It’s nearly impossible to give advice in this manner. It’s possible that there was a dysfunctional pattern that added to the disc herniation. If that was not resolved then it’s possible this is why you still have some pain.

      Sounds like you need to see a good physiotherapist and check out some other stuff.

      If you sit all day, make sure you spend time undoing this by lengthening your hip flexors.

  4. H iDavid,

    How about practicing yog with herniated cervical disc? Mainly c5-c6. I love doing handstand. I am recovering now and getting back to my routine slow but do you thin khandstand will, in future, aggrevate it?

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    2. I would like to know this as well. I have a herniated disc between C5 and C6 and I have ruled out headstands, used to love them! I am wondering if doing handstands will cause too much tightness in the trapezius muscles and aggravate the nerves by the disc?

      1. Post


        Yes… you should be careful, even though it is handstands. I would suggest your spot on. Increased tension in any of the muscles that attach to the head and neck could be problematic.

        Please be careful.

  5. Hallo David,

    Thank you for your artice.

    I too have (had) a herniated disc for he past 12 yrs… in fact still have some ‘nerve’ symptoms if I fail to practice my yoga consciously.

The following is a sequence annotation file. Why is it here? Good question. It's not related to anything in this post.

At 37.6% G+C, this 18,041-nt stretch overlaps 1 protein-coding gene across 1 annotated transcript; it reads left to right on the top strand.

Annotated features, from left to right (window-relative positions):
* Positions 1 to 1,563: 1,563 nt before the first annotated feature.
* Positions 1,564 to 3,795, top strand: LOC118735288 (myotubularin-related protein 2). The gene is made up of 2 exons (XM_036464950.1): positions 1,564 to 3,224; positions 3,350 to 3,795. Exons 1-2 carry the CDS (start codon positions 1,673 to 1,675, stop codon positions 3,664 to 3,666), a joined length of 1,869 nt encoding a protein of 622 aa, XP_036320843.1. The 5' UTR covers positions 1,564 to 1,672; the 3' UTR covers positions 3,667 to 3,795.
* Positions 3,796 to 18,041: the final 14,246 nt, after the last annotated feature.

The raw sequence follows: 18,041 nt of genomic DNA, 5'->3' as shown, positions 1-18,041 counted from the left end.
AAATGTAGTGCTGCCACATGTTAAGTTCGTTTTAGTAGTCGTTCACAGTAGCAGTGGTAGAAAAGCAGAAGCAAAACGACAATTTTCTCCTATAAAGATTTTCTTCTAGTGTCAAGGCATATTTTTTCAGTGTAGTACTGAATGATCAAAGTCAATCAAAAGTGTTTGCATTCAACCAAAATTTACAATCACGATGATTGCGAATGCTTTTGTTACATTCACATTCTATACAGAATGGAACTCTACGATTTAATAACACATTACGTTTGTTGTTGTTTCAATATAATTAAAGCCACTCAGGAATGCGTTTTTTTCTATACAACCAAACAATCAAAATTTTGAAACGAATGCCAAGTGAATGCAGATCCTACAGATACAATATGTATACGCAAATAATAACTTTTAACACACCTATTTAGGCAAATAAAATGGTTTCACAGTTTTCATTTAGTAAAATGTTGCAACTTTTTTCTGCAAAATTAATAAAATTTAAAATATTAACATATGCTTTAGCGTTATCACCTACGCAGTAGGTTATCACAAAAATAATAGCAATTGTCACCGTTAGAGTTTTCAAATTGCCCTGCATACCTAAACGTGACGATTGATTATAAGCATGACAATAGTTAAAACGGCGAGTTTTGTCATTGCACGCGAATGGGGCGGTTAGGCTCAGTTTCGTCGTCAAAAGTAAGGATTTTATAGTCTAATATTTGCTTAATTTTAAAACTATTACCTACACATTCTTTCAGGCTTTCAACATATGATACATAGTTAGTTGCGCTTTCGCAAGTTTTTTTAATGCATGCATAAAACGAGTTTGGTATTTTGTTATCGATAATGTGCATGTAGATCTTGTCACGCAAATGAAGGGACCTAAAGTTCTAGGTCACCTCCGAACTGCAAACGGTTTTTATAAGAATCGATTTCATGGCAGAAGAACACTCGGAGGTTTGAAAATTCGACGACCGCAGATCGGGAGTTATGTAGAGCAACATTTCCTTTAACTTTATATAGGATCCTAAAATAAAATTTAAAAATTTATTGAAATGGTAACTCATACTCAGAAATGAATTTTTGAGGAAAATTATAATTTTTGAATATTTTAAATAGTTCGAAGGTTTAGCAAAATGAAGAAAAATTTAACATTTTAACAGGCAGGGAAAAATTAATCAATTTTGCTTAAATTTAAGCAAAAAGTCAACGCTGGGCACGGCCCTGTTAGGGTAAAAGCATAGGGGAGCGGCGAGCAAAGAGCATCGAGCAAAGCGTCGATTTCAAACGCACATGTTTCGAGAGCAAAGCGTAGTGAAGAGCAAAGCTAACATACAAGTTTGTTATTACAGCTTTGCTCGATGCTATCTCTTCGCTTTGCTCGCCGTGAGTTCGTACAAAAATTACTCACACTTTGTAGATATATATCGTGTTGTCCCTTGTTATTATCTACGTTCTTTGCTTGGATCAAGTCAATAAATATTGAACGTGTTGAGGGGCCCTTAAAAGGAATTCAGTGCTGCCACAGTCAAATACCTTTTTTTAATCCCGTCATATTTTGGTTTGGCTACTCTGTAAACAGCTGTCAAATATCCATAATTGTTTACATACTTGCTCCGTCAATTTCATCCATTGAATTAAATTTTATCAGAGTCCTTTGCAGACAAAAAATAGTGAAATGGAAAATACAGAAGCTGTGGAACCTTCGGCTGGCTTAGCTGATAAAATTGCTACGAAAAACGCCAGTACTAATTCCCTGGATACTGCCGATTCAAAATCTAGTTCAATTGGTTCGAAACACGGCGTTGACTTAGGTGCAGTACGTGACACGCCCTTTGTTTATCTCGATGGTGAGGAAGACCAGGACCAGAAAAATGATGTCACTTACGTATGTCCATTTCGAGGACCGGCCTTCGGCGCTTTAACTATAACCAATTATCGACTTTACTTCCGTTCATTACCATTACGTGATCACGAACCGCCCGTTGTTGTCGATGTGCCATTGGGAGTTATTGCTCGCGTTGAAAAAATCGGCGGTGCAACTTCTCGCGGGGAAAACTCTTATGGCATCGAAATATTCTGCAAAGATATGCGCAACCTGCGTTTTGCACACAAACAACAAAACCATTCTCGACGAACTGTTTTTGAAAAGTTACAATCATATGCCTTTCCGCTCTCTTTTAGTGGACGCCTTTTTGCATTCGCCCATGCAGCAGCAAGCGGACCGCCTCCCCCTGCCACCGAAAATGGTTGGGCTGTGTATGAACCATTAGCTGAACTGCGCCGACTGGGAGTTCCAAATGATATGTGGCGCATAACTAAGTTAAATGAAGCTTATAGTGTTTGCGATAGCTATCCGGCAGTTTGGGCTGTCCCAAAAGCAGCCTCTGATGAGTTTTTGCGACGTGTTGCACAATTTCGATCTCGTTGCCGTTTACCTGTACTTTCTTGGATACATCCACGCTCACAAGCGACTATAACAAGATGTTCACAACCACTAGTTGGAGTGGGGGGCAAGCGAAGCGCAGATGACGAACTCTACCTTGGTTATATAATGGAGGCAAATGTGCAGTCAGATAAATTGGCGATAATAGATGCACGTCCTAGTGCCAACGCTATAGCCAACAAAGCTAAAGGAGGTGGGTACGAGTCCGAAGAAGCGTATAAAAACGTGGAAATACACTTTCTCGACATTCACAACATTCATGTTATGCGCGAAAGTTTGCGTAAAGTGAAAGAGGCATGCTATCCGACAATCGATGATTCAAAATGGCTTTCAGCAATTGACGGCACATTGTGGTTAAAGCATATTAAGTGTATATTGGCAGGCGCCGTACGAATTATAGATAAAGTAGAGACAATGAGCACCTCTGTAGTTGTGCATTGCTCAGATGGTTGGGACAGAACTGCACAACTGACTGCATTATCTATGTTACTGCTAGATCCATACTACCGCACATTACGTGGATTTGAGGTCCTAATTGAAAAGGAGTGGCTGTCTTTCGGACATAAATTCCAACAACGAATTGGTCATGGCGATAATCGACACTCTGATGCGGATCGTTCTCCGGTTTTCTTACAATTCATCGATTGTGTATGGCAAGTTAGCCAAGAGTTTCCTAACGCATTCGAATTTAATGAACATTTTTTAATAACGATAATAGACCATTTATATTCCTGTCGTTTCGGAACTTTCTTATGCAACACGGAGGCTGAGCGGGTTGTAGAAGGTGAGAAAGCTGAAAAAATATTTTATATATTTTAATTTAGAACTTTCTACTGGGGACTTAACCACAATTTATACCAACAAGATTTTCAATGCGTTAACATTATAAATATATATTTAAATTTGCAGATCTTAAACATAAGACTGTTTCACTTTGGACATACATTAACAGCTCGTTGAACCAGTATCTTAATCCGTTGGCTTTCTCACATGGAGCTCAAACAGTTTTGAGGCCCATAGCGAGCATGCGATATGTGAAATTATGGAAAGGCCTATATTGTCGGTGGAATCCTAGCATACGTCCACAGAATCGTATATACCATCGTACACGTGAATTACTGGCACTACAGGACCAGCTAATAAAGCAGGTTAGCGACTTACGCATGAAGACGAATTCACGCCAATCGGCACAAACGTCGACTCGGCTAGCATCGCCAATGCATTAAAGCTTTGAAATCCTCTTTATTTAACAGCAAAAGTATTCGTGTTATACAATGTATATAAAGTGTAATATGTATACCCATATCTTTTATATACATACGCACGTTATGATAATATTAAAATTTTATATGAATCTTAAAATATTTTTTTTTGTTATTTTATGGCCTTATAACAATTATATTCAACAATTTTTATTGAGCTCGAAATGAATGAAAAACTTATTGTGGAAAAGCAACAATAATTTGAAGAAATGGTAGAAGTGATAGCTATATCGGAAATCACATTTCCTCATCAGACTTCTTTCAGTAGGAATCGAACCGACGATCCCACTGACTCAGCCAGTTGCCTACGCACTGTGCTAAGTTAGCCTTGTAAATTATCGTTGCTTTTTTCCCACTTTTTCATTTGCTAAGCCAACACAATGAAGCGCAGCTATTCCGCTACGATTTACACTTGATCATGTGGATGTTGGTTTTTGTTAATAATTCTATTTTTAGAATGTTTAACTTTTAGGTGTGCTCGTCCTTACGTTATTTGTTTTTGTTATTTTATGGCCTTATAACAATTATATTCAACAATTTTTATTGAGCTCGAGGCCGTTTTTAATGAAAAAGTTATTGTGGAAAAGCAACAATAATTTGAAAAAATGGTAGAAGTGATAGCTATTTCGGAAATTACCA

I agree with all your advice on how to carry out forward bends..

    What I do miss is that one should also BEND ones knees when practicing the forward bends because it then allows the hamstrings some freedom… freeing the pelvis to move forward more from the hips,.. and most beginners, and back ache and herniated disc sufferers, have VERY short hamstrings,… not to mention the majority of the modern sedentary population actually!…

    this is why back problems have become an epidemic in our modern western sedentary population.

    One of the things I do advice those who have a herniated disc is to have their ilio-psoas muscles looked at by a professional bodytherapist/physiotherapist/osteopath,.. and if possible have tis muscle deeply and thoroughly massaged and released/relaxed… and to learn to actively stretch en relax this muscles by themselves.. to become conscious of releasing all the tension that often builds up in these emotionally reactive/sensitive muscles,.. and it is the build up of (emotional) tension in these muscles that is often the cause of lower back and hernaited disc problems…this is also why working with breathwork (pranayama) and the proper use of the mula and uddyanna bhandas is essential in the healing process that yoga can provide for these lower back injuries..

    Plenty of gentle and back strengthening back bends in the form of (baby) cobras and the Sphinx, the locust etc.. will help encourage the herniation to be ‘sucked’ back in, and release the possible nerve impingements it causes. these poses create more space betwen the vertabraa and encourage equilibrium in the antagonististic muscles of the back (as opposed to the focussed overstrengthening of the frontal abdominals encouraeged by popular fitness media who seems enamoured with showing off the six packs as the trophies of a successful fit body!)

    I most definitley advice my students with such back issues to avoid all forward bends in the acute fase of their injury and only attempt them .. as you already wrote in your article.. with a very straight lower back,… and bend knees.. moving forward from the pelvis/ hips.. it is the gradual opening/mobilsation of the hips joints that is of importance here.

    Thanks again for your article